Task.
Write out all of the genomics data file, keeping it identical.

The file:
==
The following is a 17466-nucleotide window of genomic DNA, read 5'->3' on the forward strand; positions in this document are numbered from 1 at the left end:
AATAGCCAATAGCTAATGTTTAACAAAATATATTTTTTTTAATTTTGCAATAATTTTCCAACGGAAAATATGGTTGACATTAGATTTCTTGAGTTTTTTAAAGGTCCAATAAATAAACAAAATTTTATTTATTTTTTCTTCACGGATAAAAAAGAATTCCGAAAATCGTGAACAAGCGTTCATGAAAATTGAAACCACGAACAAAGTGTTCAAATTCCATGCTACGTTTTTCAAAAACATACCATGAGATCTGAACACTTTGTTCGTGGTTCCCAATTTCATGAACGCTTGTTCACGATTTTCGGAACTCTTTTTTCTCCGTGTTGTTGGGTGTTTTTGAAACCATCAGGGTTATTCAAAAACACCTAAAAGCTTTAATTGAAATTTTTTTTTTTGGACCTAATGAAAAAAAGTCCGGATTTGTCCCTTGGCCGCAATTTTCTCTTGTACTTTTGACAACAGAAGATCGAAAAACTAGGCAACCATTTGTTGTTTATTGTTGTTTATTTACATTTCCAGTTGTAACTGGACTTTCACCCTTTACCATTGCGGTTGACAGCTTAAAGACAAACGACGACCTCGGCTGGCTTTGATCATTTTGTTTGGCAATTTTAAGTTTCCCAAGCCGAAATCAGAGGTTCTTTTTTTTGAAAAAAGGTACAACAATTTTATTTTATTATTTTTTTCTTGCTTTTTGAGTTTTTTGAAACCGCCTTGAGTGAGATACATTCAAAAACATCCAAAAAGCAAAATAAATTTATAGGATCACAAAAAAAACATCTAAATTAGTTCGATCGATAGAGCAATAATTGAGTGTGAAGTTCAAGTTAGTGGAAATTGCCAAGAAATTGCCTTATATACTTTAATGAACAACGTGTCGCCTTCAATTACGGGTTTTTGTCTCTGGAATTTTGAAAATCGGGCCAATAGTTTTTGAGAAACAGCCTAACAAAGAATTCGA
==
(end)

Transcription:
The following is a 17466-nucleotide window of genomic DNA, read 5'->3' on the forward strand; positions in this document are numbered from 1 at the left end:
AATAGCCAATAGCTAATGTTTAACAAAATATATTTTTTTTAATTTTGCAATAATTTTCCAACGGAAAATATGGTTGACATTAGATTTCTTGAGTTTTTTAAAGGTCCAATAAATAAACAAAATTTTATTTATTTTTTCTTCACGGATAAAAAAGAATTCCGAAAATCGTGAACAAGCGTTCATGAAAATTGAAACCACGAACAAAGTGTTCAAATTCCATGCTACGTTTTTCAAAAACATACCATGAGATCTGAACACTTTGTTCGTGGTTCCCAATTTCATGAACGCTTGTTCACGATTTTCGGAACTCTTTTTTCTCCGTGTTGTTGGGTGTTTTTGAAACCATCAGGGTTATTCAAAAACACCTAAAAGCTTTAATTGAAATTTTTTTTTTTGGACCTAATGAAAAAAAGTCCGGATTTGTCCCTTGGCCGCAATTTTCTCTTGTACTTTTGACAACAGAAGATCGAAAAACTAGGCAACCATTTGTTGTTTATTGTTGTTTATTTACATTTCCAGTTGTAACTGGACTTTCACCCTTTACCATTGCGGTTGACAGCTTAAAGACAAACGACGACCTCGGCTGGCTTTGATCATTTTGTTTGGCAATTTTAAGTTTCCCAAGCCGAAATCAGAGGTTCTTTTTTTTGAAAAAAGGTACAACAATTTTATTTTATTATTTTTTTCTTGCTTTTTGAGTTTTTTGAAACCGCCTTGAGTGAGATACATTCAAAAACATCCAAAAAGCAAAATAAATTTATAGGATCACAAAAAAAACATCTAAATTAGTTCGATCGATAGAGCAATAATTGAGTGTGAAGTTCAAGTTAGTGGAAATTGCCAAGAAATTGCCTTATATACTTTAATGAACAACGTGTCGCCTTCAATTACGGGTTTTTGTCTCTGGAATTTTGAAAATCGGGCCAATAGTTTTTGAGAAACAGCCTAACAAAGAATTCGA